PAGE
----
Programming is the process of developing and implementing sets of instructions to enable a computer to do a certain task.The programming contests like ACM ICPC, Google CodeJam, and IEEE Extreme etc. are delightful playgrounds for the exploration of intelligence of programmers.
From knowing the contest at first to being at ACM ICPC Amritapuri Regionals, I have learnt a lot and would like to share some tips for the coders to tackle the contest problems.
During a real time contest, teams consisting of three students and one computer are to solve as many of the given problems as possible within 5 hours. The team with the most problems solved wins, where ‘solved’ means producing the right outputs for a set of test inputs (trivial and secret). Though the individual skills of the team members are important, in order to be a top team, it is necessary to make use of synergy within the team.
However, to make full use of a strategy, it is also important that your individual skills are as honed as possible. You do not have to be a genius as practicing can take you quite far. As far as feel, there are three factors crucial for being a good programming team:
- Knowledge of standard algorithms and the ability to find an appropriate algorithm for every problem in the set
- Ability to code an algorithm into a working program
- Having a cooperative strategy with your teammates
What is an Algorithm?
Algorithm is a step-by-step sequence of instructions for the computer to follow.
To be able to do something competitive in programming contests, you need to know a lot of well-known algorithms and ability to identify which algorithms is suitable for a particular problem (if the problem is straightforward), or which combinations or variants of algorithms (if the problem is a bit more complex).
Ability to quickly identify problem types
In all programming contests, there are only three types of problems:
- I haven’t seen this one before.
- I have seen this type before, but haven’t or can’t solve it.
- I have solved this type before.
In programming contests, you will be dealing with a set of problems, rather than a single problem. The ability to quickly identify problems into the above mentioned context classifications (haven’t seen, have seen, have solved) will be one of key factor to do well in programming contests. As far as my knowledge and repository, a problem is generally classified amongst given categories:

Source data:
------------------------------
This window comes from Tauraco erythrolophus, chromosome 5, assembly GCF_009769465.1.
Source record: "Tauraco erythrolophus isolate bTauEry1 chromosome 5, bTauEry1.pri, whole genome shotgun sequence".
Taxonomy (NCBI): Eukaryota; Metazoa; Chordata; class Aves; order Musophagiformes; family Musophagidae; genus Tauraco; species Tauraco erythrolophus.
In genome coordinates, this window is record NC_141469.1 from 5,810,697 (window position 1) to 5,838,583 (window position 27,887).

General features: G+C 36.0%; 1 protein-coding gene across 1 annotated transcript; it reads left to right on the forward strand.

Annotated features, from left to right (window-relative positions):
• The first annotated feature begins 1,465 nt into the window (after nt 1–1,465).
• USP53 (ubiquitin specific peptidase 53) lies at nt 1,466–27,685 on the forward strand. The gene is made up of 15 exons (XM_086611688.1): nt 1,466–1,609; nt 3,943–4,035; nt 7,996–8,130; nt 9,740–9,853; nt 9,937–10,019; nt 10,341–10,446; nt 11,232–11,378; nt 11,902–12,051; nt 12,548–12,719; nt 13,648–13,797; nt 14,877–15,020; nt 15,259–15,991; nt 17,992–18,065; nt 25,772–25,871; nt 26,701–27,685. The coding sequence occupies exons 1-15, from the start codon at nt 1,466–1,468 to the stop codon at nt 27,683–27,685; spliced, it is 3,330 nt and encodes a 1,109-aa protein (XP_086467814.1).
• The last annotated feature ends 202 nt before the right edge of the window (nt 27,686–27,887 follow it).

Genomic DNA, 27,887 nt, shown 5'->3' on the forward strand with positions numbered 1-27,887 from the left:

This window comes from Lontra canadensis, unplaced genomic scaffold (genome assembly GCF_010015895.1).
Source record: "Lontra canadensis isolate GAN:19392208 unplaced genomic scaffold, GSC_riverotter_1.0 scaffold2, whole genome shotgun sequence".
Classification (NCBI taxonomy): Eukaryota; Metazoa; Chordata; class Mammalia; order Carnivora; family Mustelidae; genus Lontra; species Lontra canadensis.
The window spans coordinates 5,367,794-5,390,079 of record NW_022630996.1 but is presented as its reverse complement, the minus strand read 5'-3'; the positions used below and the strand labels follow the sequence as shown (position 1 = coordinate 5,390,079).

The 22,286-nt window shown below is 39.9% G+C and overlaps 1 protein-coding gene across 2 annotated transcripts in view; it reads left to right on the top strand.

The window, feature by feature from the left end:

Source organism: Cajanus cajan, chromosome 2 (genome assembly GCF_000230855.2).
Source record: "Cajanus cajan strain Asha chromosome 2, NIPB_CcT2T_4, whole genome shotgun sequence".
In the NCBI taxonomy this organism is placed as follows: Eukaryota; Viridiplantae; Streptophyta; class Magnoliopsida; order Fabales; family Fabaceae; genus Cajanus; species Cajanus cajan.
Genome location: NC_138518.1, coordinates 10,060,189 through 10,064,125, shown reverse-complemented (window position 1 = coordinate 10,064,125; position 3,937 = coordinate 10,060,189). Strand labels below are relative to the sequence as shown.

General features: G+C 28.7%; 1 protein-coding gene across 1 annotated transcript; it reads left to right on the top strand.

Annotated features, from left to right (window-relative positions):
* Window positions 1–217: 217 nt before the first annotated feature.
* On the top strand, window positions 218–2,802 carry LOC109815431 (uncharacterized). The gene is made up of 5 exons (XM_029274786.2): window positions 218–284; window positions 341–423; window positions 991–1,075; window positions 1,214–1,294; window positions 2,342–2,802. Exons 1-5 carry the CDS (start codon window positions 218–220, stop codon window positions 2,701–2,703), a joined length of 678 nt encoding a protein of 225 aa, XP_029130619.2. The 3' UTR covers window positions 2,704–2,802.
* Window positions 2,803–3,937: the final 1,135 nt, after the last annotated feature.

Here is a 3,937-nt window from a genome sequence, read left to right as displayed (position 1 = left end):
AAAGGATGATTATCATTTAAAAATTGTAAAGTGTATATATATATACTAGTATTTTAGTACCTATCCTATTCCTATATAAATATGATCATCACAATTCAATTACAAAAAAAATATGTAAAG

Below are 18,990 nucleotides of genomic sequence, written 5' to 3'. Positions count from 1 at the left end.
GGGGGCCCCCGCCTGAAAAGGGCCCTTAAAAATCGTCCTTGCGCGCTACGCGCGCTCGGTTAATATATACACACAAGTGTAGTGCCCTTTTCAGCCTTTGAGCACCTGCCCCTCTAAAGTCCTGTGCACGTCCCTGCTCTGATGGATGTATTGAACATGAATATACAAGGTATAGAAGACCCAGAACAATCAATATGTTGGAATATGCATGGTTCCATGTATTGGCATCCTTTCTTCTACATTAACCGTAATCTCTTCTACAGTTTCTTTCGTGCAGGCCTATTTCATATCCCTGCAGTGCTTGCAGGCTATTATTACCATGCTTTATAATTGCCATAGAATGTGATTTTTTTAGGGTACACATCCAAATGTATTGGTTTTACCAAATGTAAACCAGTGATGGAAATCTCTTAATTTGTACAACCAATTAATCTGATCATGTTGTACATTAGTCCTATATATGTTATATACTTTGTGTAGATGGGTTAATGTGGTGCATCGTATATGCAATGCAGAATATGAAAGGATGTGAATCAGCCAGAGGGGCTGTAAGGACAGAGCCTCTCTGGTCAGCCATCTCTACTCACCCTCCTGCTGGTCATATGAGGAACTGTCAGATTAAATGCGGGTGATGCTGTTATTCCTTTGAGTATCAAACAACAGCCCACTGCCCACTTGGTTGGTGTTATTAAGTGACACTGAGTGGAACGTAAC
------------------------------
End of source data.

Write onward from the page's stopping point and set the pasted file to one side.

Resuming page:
- Mathematics : Prime Number, Big Integer, Permutation, Number Theory, Factorial, Fibonacci, Sequences, Modulus
- Dynamic Programming : Longest Common Subsequence,Longest Increasing Subsequence, Edit Distance, 0/1 Knapsack, Coin Change, Matrix Chain Multiplication, Max Interval Sum
- Graph Traversal :Flood Fill,Floyd Warshal, MST, Max Bipartite Matching, Network Flow, Articulation Point
- Sorting : Bubble Sort, Quick Sort, Merge Sort, Selection Sort, Radix Sort, Bucket Sort
- Searching : Complete Search, Brute Force, Binary Search
- String Processing : String Matching, Pattern Matching
- AdHoc Problems: Trivial Problems
Ability to analyse your algorithm
You have identified your problem. You think you know how to solve it. The question that you must ask now is simple: Given the maximum input bound (usually given in problem description), can my algorithm, with the complexity that I can compute, pass the time limit given in the programming contest.
Usually, there are more than one way to solve a problem. However, some of them may be incorrect and some of them is not fast enough. However, the rule of thumb is: Brainstorm many possible algorithms – then pick the stupidest that works!
It is useful to memorize the following ordering for quickly determine which algorithm perform better asymptotically: constant < log n < n < n log n < n^2 < n^3 < 2^n < n!
Coding the Problem
Follow the principle KISS: Keep it Simple and Smart, keeping all versions working and stepwise refinement of code.
After you have coded with the best algorithm, matching time/space complexity and satisfying the test cases (sample test cases are trivial, so never measure code correctness according to them and try tricky cases too), then submit the solution – ‘ACCEPTED’
Identifying a tricky test case to get the opponent down is as important as solving the problem where your mind works more at the boundary conditions.
To summarise, these are some key points:
- Read all the problems, select the problem in order : easy to tough (if everyone is solving a selected problem, do have a look at it)
- Sketch the algorithms, complexity, conditions, data structures and tricky details
- Brainstorm other possible algorithms (if any) – then pick the stupidest that works
- Do all the Math and select the best algorithm.
- Code it, as fast as possible, and it must be correct.
- Try to break the algorithm – look out for boundary test cases.
The main mantra to succeed a problem is to keep calm, manage your time and have a strategic approach, rest your experience and practice plays the part.
Keep Practicing !!
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